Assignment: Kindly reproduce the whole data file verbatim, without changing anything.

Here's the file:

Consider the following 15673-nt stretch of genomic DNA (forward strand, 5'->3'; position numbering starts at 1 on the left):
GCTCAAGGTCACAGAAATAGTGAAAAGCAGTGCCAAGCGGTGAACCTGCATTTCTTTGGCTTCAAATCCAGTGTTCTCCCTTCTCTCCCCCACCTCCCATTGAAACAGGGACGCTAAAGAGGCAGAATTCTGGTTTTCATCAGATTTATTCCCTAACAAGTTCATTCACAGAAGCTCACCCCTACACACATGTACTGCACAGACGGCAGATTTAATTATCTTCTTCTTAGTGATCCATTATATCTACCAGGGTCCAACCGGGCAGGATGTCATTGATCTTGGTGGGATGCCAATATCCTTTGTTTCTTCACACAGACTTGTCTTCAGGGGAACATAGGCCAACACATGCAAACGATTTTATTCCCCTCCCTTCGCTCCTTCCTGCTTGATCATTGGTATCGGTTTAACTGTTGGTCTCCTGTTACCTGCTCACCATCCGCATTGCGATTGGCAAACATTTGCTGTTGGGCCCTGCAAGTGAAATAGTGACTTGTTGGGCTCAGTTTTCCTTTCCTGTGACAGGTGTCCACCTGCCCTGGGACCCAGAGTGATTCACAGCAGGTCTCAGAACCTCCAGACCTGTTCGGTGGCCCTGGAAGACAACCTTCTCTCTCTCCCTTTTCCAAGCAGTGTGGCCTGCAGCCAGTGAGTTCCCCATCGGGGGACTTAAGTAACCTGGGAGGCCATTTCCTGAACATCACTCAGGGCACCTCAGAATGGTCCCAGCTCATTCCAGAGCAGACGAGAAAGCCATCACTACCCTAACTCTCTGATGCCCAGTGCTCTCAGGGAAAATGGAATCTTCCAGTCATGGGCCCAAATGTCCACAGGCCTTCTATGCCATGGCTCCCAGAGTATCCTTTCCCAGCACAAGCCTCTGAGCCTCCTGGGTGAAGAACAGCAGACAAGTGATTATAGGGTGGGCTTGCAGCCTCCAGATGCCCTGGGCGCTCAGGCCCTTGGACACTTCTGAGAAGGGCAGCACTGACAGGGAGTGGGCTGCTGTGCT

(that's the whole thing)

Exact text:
Consider the following 15673-nt stretch of genomic DNA (forward strand, 5'->3'; position numbering starts at 1 on the left):
GCTCAAGGTCACAGAAATAGTGAAAAGCAGTGCCAAGCGGTGAACCTGCATTTCTTTGGCTTCAAATCCAGTGTTCTCCCTTCTCTCCCCCACCTCCCATTGAAACAGGGACGCTAAAGAGGCAGAATTCTGGTTTTCATCAGATTTATTCCCTAACAAGTTCATTCACAGAAGCTCACCCCTACACACATGTACTGCACAGACGGCAGATTTAATTATCTTCTTCTTAGTGATCCATTATATCTACCAGGGTCCAACCGGGCAGGATGTCATTGATCTTGGTGGGATGCCAATATCCTTTGTTTCTTCACACAGACTTGTCTTCAGGGGAACATAGGCCAACACATGCAAACGATTTTATTCCCCTCCCTTCGCTCCTTCCTGCTTGATCATTGGTATCGGTTTAACTGTTGGTCTCCTGTTACCTGCTCACCATCCGCATTGCGATTGGCAAACATTTGCTGTTGGGCCCTGCAAGTGAAATAGTGACTTGTTGGGCTCAGTTTTCCTTTCCTGTGACAGGTGTCCACCTGCCCTGGGACCCAGAGTGATTCACAGCAGGTCTCAGAACCTCCAGACCTGTTCGGTGGCCCTGGAAGACAACCTTCTCTCTCTCCCTTTTCCAAGCAGTGTGGCCTGCAGCCAGTGAGTTCCCCATCGGGGGACTTAAGTAACCTGGGAGGCCATTTCCTGAACATCACTCAGGGCACCTCAGAATGGTCCCAGCTCATTCCAGAGCAGACGAGAAAGCCATCACTACCCTAACTCTCTGATGCCCAGTGCTCTCAGGGAAAATGGAATCTTCCAGTCATGGGCCCAAATGTCCACAGGCCTTCTATGCCATGGCTCCCAGAGTATCCTTTCCCAGCACAAGCCTCTGAGCCTCCTGGGTGAAGAACAGCAGACAAGTGATTATAGGGTGGGCTTGCAGCCTCCAGATGCCCTGGGCGCTCAGGCCCTTGGACACTTCTGAGAAGGGCAGCACTGACAGGGAGTGGGCTGCTGTGCT